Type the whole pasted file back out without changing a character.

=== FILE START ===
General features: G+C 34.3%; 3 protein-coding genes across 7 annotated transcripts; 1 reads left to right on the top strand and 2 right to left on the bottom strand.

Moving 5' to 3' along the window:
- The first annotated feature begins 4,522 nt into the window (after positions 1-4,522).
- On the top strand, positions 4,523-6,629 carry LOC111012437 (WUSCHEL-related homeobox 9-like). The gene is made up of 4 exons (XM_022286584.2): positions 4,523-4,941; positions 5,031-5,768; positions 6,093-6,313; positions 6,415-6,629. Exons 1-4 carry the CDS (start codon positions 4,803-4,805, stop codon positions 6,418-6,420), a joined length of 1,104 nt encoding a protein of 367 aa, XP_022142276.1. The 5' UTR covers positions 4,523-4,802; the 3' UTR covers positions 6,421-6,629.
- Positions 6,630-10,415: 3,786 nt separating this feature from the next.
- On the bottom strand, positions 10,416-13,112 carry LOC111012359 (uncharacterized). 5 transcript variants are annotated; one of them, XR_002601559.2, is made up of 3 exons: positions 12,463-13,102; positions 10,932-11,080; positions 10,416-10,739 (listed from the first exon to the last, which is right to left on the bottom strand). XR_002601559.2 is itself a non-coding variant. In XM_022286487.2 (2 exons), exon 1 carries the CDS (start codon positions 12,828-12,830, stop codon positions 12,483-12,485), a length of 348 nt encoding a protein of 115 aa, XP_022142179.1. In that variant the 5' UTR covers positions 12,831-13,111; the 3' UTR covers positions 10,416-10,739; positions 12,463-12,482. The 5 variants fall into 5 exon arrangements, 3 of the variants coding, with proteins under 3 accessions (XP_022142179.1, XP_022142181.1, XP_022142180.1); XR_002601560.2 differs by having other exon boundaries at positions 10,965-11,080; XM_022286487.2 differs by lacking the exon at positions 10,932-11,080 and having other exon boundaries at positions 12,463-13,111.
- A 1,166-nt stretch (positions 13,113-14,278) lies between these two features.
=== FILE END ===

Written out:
General features: G+C 34.3%; 3 protein-coding genes across 7 annotated transcripts; 1 reads left to right on the top strand and 2 right to left on the bottom strand.

Moving 5' to 3' along the window:
- The first annotated feature begins 4,522 nt into the window (after positions 1-4,522).
- On the top strand, positions 4,523-6,629 carry LOC111012437 (WUSCHEL-related homeobox 9-like). The gene is made up of 4 exons (XM_022286584.2): positions 4,523-4,941; positions 5,031-5,768; positions 6,093-6,313; positions 6,415-6,629. Exons 1-4 carry the CDS (start codon positions 4,803-4,805, stop codon positions 6,418-6,420), a joined length of 1,104 nt encoding a protein of 367 aa, XP_022142276.1. The 5' UTR covers positions 4,523-4,802; the 3' UTR covers positions 6,421-6,629.
- Positions 6,630-10,415: 3,786 nt separating this feature from the next.
- On the bottom strand, positions 10,416-13,112 carry LOC111012359 (uncharacterized). 5 transcript variants are annotated; one of them, XR_002601559.2, is made up of 3 exons: positions 12,463-13,102; positions 10,932-11,080; positions 10,416-10,739 (listed from the first exon to the last, which is right to left on the bottom strand). XR_002601559.2 is itself a non-coding variant. In XM_022286487.2 (2 exons), exon 1 carries the CDS (start codon positions 12,828-12,830, stop codon positions 12,483-12,485), a length of 348 nt encoding a protein of 115 aa, XP_022142179.1. In that variant the 5' UTR covers positions 12,831-13,111; the 3' UTR covers positions 10,416-10,739; positions 12,463-12,482. The 5 variants fall into 5 exon arrangements, 3 of the variants coding, with proteins under 3 accessions (XP_022142179.1, XP_022142181.1, XP_022142180.1); XR_002601560.2 differs by having other exon boundaries at positions 10,965-11,080; XM_022286487.2 differs by lacking the exon at positions 10,932-11,080 and having other exon boundaries at positions 12,463-13,111.
- A 1,166-nt stretch (positions 13,113-14,278) lies between these two features.